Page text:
When performing SBIR grants, small businesses can collaborate with other organizations through subcontracting to meet project needs, subject to agency-specific limitations. Small businesses must select capable subcontractors, maintain project oversight, report subcontractor details, manage all costs, and address intellectual property concerns while adhering to agency guidelines for successful project execution.
All of the SBIR agencies allow you to subcontract work to other organizations when performing SBIR grants . Since each agency is responsible for administering the Small Business Innovation Research (SBIR) program, the rules vary slighty by agency. Therefore, you should review your agency’s rules that allow small businesses to collaborate with other organizations, including subcontracting to meet specific project needs. Here are a few caveats you’ll need to consider when developing a subcontracting plan.
Key Points about Subcontracting Work in SBIR Grants
SBIR Grant Eligibility
The primary awardee must be a small business, and the work must be performed by the small business. However, subcontracting is allowed to meet specific project requirements, such as utilizing outside SMEs to augment your research team.
SBIR grants typically allows for a certain percentage of the work to be subcontracted. The specific subcontracting limitations can vary depending on the agency, so it's essential to review the terms and conditions of your SBIR grant award to understand the allowable subcontracting percentages. Typically, the principal researcher required to do the work described in the grant must be an employee of the small business receiving the award. In addition, the small business must perform at least fifty-one percent of the work required. These requirements however vary by agency.
You have the flexibility to augment your capabilities by selecting subcontractors that can provide the expertise or resources necessary to complete the research project successfully. Ensure that your subcontractors have the required capabilities and meet any agency-specific requirements. You should document your specific requirements as well as the criterion that was used to select your subcontractor(s). Typically, this information needs to be included in your SBIR proposal when it is submitted for evaluation.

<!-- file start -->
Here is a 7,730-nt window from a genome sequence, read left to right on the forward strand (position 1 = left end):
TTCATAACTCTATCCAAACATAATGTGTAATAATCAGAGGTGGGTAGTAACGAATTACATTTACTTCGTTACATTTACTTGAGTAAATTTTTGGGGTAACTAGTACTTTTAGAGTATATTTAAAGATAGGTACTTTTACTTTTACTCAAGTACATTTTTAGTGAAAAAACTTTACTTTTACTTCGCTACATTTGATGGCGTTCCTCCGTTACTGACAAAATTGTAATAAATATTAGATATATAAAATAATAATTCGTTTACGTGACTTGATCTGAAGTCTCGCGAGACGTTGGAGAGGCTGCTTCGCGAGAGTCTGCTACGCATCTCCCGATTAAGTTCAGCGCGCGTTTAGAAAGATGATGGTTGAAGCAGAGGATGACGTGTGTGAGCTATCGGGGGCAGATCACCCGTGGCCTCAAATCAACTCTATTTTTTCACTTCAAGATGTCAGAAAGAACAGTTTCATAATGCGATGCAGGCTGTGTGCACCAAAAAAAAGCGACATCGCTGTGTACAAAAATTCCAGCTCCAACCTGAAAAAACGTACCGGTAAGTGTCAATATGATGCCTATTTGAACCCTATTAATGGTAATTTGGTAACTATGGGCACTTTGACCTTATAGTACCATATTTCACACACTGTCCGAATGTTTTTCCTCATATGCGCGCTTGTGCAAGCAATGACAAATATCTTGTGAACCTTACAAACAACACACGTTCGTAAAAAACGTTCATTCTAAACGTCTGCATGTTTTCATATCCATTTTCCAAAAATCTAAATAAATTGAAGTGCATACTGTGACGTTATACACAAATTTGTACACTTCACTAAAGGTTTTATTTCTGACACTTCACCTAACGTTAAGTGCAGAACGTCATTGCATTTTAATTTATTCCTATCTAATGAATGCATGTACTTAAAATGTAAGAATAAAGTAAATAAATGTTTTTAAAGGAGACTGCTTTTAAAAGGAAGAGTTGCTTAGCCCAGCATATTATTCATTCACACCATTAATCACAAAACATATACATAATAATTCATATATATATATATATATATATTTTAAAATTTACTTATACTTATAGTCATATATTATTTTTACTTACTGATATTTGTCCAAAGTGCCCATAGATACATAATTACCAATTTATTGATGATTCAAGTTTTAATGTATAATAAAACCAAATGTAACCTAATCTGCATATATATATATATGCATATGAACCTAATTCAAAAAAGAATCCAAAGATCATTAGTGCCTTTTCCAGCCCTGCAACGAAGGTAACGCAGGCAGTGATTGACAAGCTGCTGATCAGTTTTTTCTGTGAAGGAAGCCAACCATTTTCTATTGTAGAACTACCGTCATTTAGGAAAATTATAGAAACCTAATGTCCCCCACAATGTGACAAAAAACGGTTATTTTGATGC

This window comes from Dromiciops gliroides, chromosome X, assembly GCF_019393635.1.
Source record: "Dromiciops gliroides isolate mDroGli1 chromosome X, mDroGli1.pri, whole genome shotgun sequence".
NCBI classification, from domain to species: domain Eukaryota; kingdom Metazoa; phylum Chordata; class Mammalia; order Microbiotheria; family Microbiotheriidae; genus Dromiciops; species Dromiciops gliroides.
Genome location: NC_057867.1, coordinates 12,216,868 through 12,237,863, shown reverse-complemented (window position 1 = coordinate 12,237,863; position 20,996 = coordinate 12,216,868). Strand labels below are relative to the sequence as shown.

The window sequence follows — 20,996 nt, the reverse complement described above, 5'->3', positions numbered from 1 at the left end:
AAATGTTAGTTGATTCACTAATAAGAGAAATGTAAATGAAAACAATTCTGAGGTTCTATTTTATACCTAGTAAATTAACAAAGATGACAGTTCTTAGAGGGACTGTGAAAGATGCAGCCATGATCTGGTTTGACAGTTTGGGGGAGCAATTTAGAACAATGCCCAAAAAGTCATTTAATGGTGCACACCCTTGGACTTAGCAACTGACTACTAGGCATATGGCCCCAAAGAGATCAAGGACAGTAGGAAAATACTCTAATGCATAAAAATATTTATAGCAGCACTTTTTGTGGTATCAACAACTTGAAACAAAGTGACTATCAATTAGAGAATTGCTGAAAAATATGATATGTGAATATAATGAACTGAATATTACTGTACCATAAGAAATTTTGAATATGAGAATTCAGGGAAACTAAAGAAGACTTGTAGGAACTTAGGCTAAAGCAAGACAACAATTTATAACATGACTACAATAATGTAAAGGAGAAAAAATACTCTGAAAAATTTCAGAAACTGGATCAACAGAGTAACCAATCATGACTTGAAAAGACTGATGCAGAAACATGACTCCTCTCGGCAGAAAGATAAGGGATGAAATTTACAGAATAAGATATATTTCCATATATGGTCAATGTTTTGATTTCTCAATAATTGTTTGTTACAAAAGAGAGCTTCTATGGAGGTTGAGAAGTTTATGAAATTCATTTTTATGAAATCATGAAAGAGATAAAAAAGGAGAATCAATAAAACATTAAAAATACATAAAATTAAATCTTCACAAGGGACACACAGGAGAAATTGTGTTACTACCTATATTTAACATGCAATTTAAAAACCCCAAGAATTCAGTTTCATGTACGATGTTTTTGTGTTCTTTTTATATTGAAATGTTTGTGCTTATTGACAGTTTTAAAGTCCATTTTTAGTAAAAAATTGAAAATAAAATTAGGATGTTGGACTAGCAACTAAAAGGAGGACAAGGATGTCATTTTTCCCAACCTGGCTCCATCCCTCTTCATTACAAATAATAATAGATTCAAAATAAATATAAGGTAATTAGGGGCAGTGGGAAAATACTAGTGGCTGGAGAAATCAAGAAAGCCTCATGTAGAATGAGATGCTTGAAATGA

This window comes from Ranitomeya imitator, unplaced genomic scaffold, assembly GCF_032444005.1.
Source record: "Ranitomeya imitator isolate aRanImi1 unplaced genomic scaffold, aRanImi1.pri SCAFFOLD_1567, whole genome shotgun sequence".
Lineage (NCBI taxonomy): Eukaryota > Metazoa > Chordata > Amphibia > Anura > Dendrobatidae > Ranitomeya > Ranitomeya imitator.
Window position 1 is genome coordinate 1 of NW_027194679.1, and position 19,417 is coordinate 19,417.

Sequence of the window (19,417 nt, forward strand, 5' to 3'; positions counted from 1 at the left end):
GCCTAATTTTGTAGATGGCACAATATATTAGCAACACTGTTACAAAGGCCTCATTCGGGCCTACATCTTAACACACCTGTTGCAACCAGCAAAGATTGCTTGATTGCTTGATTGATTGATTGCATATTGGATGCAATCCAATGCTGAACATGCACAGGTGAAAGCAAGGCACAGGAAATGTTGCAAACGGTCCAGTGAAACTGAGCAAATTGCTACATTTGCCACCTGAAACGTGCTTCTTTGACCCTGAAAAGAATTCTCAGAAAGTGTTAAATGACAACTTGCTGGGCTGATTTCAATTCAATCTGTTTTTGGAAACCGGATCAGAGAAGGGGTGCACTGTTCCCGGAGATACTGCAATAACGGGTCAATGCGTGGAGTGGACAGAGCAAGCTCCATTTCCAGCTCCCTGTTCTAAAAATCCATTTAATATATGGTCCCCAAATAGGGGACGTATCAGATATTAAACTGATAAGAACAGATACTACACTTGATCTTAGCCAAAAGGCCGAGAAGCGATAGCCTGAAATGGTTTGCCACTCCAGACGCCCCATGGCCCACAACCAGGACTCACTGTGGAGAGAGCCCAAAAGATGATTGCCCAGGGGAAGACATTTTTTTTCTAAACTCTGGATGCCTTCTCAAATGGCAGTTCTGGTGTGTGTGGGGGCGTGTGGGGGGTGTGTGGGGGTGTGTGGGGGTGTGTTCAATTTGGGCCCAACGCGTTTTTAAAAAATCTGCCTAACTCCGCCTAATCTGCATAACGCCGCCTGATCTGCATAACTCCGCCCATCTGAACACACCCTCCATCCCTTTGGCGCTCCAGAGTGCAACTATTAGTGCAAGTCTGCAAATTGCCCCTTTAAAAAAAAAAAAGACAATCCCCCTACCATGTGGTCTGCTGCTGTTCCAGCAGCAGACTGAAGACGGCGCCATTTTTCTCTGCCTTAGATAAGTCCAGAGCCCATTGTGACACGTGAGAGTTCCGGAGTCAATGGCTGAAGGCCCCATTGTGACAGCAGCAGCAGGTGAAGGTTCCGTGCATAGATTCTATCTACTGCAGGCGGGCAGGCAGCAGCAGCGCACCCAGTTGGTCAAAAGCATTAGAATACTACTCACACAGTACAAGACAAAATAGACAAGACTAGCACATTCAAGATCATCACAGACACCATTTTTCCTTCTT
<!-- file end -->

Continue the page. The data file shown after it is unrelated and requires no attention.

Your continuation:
While you can subcontract work, you are still responsible for the overall management and performance of the SBIR project. This includes ensuring that subcontractors meet their obligations and deliverables as well as managing the overall project budget. Make sure you have clearly defined the scope of work that will be done by your subcontractor(s) and worked with them to establish an adequate budget that can be used to hold your subcontract(s) accountable. Failing to adequately think through these details will jeopardize your ability to meet your contract obligations.
You may need to provide information about subcontractors, their roles, and their proposed compensation as part of your SBIR proposal. Be prepared to outline the subcontracting plan in your proposal and adhere to the reporting requirements of the funding agency. The reporting requirements can be quite detailed. So you’ll need to put in place project management and accounting systems to satisfy these requirements.
If your award was made using a cost-reimbursable contract, then you’ll need to implement a DCAA compliant accounting system that complies with the government’s cost accounting standards. SBIR awards made using cost-reimbursable contracts will be subject to compliance audits, so you’ll need to be prepared to support this audit. The following links provide more information on DCAA Accounting System and the SBIR Grant Audit Requirements
Subcontracting costs may be part of your budget proposal. Ensure that you include subcontracting costs in your budget and justify the need for subcontractors in your project plan. Most of the SBIR agencies allow you to apply general and administrative (G&A) indirect cost to your subcontractor’s cost. When preparing the SBIR proposal you should carefully review the instructions for preparing your cost proposal.
Intellectual Property (IP)
Be mindful of any IP considerations when subcontracting work. Understand how IP rights will be handled between your small business and the subcontractors and ensure that any IP agreements are documented appropriately.
It's essential to consult the specific agency's SBIR program guidelines and your contract officer to fully understand the subcontracting rules and requirements for your SBIR project, as they may vary slightly between agencies.
Additionally, keeping clear documentation of subcontractor agreements and performance is crucial for successful project execution and compliance with SBIR program regulations.